Tate Liverpool’s new exhibition of René Magritte’s paintings and photographs is titled The Pleasure Principle after one of his paintings, but the idea of pleasure is one that permeates every work in this stunning exhibition. For it would take a particularly stony-faced gallery visitor not to break out into a smile at some point in the eight rooms, whether in response to the frequent word play or the sheer daring of the imagination, or just the chance to see great art without the London crowds.
Magritte, like Dalí and Picasso, developed motifs that make work instantly recognisable as his even before you glimpse the trademark bank clerk’s signature in the bottom corner: the pipe that isn’t a pipe, the bowler-hatted figures, the lovers with their faces obscured by shrouds, the doves whose outlines hold blue sky and cotton wool clouds, the night-time streets with a background of brilliant daylight. Examples of all of these are included in the exhibition, but there are many more besides, which show not only Magritte’s astonishing stylistic range, but also his ongoing obsession with questions of representation. Where other surrealists relied on dreamscapes to unsettle the viewer, Magritte embraces the mundane, giving it a slight twist that at first appears a joke, then, once the laughter fades, leaves the viewer wondering how much of what we take as normal can actually be relied on. In ‘The Night Owl’, for example, we see a figure standing half in shade beneath a streetlamp, and smile at the realisation that the streetlamp and figure are both indoors, not outdoors; but however long we look at the painting, the figure is still waiting, and his features refuse to emerge from the shade, a sinister enigma at the centre of the painting.
‘The Night Owl’ is in the second room of the exhibition, named ‘The Surreal Encounter’, and this is definitely one of the strongest rooms, including among other works ‘The Portrait of Paul Nougé’ and a version of ‘The Lovers’. It also contains ‘The Menaced Assassin’, one of Magritte’s most famous works, though studied close-up, it is a painting that throws a doubt into the mind: could Magritte paint? The figures here are all clumsily rendered, their dainty feet out of proportion, and their faces too close to wax to pass off as human flesh. This is a doubt that recurs several times throughout the exhibition, only to be quashed by the virtual photo-realism of other works, which makes me wonder whether he deliberately produced clumsy perspectives as just one more way of challenging the language of representation, in the same way as labelling a blob ‘a forest’ unsettles both our linguistic and pictorial response mechanisms. How poorly painted does a foot have to be before we fail to recognise it?
The one lowpoint of the exhibition for me was the array of photos of Magritte and the other surrealists larking about. Like stories about people getting high, they were probably fun at the time, but mean nothing to people who weren’t there. In the context of the exhibition, they needlessly take up space that could have been devoted to more paintings or even some of Magritte’s underrated commercial art (on show here is his stunning poster for a film festival, in which a woman’s forehead is replaced by a blank cinema screen).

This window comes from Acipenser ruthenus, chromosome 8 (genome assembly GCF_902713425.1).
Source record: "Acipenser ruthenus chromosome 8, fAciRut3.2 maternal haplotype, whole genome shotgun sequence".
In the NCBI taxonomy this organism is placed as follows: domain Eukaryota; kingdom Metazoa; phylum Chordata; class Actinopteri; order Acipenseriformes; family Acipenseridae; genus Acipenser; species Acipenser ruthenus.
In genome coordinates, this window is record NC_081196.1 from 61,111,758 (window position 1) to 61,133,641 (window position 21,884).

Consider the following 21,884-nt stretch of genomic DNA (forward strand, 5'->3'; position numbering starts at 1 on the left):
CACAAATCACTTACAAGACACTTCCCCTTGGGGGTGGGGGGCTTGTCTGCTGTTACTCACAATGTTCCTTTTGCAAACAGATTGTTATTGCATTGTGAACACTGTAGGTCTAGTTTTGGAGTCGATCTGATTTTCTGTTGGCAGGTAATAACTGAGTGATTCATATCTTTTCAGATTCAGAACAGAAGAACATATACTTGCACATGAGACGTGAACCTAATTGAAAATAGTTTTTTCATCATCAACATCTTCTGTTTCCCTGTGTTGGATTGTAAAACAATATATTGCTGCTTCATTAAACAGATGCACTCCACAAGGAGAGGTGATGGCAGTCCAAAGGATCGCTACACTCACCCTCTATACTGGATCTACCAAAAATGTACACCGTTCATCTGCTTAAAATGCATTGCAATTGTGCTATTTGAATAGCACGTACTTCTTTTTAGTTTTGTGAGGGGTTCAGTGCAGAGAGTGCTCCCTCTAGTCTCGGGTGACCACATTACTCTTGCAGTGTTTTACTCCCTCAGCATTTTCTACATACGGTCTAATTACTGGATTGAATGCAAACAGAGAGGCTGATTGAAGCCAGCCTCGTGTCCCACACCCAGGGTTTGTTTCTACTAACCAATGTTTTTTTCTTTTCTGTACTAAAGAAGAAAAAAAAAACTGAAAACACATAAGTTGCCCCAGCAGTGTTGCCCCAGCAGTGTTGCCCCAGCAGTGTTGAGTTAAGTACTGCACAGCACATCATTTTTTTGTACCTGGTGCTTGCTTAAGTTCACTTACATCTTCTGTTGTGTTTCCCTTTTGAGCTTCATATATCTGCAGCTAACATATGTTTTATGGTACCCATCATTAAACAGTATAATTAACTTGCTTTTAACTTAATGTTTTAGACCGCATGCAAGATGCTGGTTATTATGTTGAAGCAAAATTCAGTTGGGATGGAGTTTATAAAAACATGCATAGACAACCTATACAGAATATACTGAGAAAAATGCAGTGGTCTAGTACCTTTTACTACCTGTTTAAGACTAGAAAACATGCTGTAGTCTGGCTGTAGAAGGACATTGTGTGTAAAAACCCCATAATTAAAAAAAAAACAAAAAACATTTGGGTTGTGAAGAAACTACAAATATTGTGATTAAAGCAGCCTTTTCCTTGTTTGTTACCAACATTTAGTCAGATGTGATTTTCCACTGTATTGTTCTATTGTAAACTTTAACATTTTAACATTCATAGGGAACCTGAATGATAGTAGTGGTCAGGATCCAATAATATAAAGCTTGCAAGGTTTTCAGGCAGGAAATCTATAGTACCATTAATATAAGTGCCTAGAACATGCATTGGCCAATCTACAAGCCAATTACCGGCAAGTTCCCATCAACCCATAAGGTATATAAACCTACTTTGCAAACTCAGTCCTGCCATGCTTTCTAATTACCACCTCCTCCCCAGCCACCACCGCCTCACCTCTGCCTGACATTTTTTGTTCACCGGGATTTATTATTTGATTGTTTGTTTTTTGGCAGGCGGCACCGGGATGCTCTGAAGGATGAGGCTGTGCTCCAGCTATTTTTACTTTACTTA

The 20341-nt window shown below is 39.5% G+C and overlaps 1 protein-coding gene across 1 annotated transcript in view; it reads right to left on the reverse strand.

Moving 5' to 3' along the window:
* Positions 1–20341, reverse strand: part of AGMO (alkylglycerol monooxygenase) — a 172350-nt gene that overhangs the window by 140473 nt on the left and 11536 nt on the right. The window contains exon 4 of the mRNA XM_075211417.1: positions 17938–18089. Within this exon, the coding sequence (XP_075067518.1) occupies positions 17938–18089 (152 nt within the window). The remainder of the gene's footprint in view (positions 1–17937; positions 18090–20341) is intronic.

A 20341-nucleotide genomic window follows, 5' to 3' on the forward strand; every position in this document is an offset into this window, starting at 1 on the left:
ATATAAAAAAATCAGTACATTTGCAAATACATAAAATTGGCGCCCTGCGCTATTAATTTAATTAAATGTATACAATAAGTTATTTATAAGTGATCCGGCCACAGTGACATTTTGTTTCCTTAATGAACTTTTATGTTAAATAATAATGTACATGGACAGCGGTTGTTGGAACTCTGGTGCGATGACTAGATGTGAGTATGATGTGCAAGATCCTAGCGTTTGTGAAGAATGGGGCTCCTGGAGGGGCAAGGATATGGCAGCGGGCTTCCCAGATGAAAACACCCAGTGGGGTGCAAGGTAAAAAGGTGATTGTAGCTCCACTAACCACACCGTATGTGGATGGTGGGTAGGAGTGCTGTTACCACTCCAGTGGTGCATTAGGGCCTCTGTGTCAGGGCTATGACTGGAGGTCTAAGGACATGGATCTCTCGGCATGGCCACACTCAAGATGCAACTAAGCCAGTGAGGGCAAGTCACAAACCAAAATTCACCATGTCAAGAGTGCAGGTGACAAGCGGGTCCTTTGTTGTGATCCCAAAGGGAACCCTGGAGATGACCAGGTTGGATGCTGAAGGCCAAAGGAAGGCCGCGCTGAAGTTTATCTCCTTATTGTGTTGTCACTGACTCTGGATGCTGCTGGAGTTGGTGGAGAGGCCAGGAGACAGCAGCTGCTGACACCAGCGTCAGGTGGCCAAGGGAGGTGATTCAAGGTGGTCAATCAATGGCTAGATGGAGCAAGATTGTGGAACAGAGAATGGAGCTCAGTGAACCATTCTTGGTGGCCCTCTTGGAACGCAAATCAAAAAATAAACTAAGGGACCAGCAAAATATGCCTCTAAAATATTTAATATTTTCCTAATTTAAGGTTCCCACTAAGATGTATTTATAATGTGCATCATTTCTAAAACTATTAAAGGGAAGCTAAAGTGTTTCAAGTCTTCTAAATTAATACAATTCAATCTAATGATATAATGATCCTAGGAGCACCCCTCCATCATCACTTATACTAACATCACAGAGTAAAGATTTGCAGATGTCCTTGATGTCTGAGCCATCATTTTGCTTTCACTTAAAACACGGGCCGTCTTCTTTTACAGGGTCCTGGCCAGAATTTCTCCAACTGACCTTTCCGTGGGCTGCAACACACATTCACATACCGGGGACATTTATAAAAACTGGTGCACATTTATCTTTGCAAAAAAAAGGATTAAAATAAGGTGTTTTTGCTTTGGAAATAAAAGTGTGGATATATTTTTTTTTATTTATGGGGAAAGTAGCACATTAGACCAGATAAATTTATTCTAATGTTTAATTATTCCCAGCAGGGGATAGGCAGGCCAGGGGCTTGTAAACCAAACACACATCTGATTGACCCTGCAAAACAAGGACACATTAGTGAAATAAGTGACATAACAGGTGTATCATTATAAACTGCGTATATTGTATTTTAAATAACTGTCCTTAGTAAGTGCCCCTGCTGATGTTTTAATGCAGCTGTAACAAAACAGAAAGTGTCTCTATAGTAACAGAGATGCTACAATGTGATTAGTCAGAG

However, this is a minor complaint, and is soon forgotten when you pass into the next rooms, devoted to Magritte’s trompe l’oeil works and his treatment of the nude. The former mostly consist of paintings that contain paintings of the same scene and jolt the reader with their seamless transition between the two – a horizon carries on unbroken on the canvas that stands before it. Yet even here Magritte is playing with his own formula: ‘The Key to the Fields’ shows a view of trees and a field through a broken window, but when we look down from the window, we see the same view still held in the shards of glass scattered on the floor. His nudes vary wildly, ranging from ones where the body has been elongated beyond all recognition, reduced to human clay, to others that are surprisingly intimate and tender. The female body here is a dream site of possibility: the nude in ‘The Uncertainty Principle’ stands staring at her shadow as it takes the form of a bird in flight, while ‘The Dream’, a portrait of Magritte’s wife Georgette, has the shadow of the nude taking on the details of her form, aspiring towards a state of doubleness. But Magritte can also be deeply playful with the human body: six surreal sketches for Georges Batailles’ Madame Edwards, each in the form of a sketched pubis and shown here in a peep show behind a black curtain, include a woman with a penis sprouting from her mouth, and a king clutching a massive dildo in place of a sceptre.
As the exhibition draws to a close, the viewer discovers how Magritte worked with the great English patron of the surrealists, Edward James, to produce not only the famous painting of a train emerging from a fireplace, but also the portrait of James that gives the exhibition its name, both of which are on display here. And then the lights go out, with numerous versions of those night-time/daytime streets shown under gloomy lighting that accentuates their uncanny nature.
Overall, this is an exhibition that’s well worth the time and the expense to see. Like all good major retrospectives of an artist’s work, it both deepens and conforms the viewer’s admiration, encouraging us to think of Magritte as more than a producer of pictorial one-liners, and instead as a painter central to any appreciation of surrealism and twentieth century art.